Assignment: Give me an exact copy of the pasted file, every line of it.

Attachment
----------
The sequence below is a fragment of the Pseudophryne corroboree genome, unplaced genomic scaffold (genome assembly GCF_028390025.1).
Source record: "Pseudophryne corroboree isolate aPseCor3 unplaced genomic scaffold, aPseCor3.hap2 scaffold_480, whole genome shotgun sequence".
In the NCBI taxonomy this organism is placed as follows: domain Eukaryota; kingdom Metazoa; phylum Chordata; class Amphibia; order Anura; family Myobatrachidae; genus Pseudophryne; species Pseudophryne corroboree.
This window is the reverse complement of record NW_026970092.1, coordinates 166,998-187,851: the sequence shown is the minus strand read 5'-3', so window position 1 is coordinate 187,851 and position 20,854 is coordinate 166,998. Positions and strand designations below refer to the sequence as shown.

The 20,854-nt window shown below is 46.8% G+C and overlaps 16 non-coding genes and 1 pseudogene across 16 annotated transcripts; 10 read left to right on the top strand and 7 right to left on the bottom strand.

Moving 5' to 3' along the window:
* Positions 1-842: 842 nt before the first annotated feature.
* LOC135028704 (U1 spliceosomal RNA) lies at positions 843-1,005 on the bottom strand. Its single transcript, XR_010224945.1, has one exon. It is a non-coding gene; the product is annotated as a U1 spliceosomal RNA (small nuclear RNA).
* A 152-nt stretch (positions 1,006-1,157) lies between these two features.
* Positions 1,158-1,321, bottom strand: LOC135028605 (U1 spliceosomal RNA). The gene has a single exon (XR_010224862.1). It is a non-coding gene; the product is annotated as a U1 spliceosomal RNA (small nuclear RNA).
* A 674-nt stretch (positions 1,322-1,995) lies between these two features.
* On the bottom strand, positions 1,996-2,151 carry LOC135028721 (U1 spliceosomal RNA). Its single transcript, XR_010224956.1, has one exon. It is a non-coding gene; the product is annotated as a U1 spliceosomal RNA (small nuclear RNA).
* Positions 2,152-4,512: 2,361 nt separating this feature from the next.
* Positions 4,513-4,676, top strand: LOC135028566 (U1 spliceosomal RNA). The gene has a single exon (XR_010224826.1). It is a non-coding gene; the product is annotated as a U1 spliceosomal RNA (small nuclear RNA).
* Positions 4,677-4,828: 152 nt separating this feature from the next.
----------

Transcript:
The sequence below is a fragment of the Pseudophryne corroboree genome, unplaced genomic scaffold (genome assembly GCF_028390025.1).
Source record: "Pseudophryne corroboree isolate aPseCor3 unplaced genomic scaffold, aPseCor3.hap2 scaffold_480, whole genome shotgun sequence".
In the NCBI taxonomy this organism is placed as follows: domain Eukaryota; kingdom Metazoa; phylum Chordata; class Amphibia; order Anura; family Myobatrachidae; genus Pseudophryne; species Pseudophryne corroboree.
This window is the reverse complement of record NW_026970092.1, coordinates 166,998-187,851: the sequence shown is the minus strand read 5'-3', so window position 1 is coordinate 187,851 and position 20,854 is coordinate 166,998. Positions and strand designations below refer to the sequence as shown.

The 20,854-nt window shown below is 46.8% G+C and overlaps 16 non-coding genes and 1 pseudogene across 16 annotated transcripts; 10 read left to right on the top strand and 7 right to left on the bottom strand.

Moving 5' to 3' along the window:
* Positions 1-842: 842 nt before the first annotated feature.
* LOC135028704 (U1 spliceosomal RNA) lies at positions 843-1,005 on the bottom strand. Its single transcript, XR_010224945.1, has one exon. It is a non-coding gene; the product is annotated as a U1 spliceosomal RNA (small nuclear RNA).
* A 152-nt stretch (positions 1,006-1,157) lies between these two features.
* Positions 1,158-1,321, bottom strand: LOC135028605 (U1 spliceosomal RNA). The gene has a single exon (XR_010224862.1). It is a non-coding gene; the product is annotated as a U1 spliceosomal RNA (small nuclear RNA).
* A 674-nt stretch (positions 1,322-1,995) lies between these two features.
* On the bottom strand, positions 1,996-2,151 carry LOC135028721 (U1 spliceosomal RNA). Its single transcript, XR_010224956.1, has one exon. It is a non-coding gene; the product is annotated as a U1 spliceosomal RNA (small nuclear RNA).
* Positions 2,152-4,512: 2,361 nt separating this feature from the next.
* Positions 4,513-4,676, top strand: LOC135028566 (U1 spliceosomal RNA). The gene has a single exon (XR_010224826.1). It is a non-coding gene; the product is annotated as a U1 spliceosomal RNA (small nuclear RNA).
* Positions 4,677-4,828: 152 nt separating this feature from the next.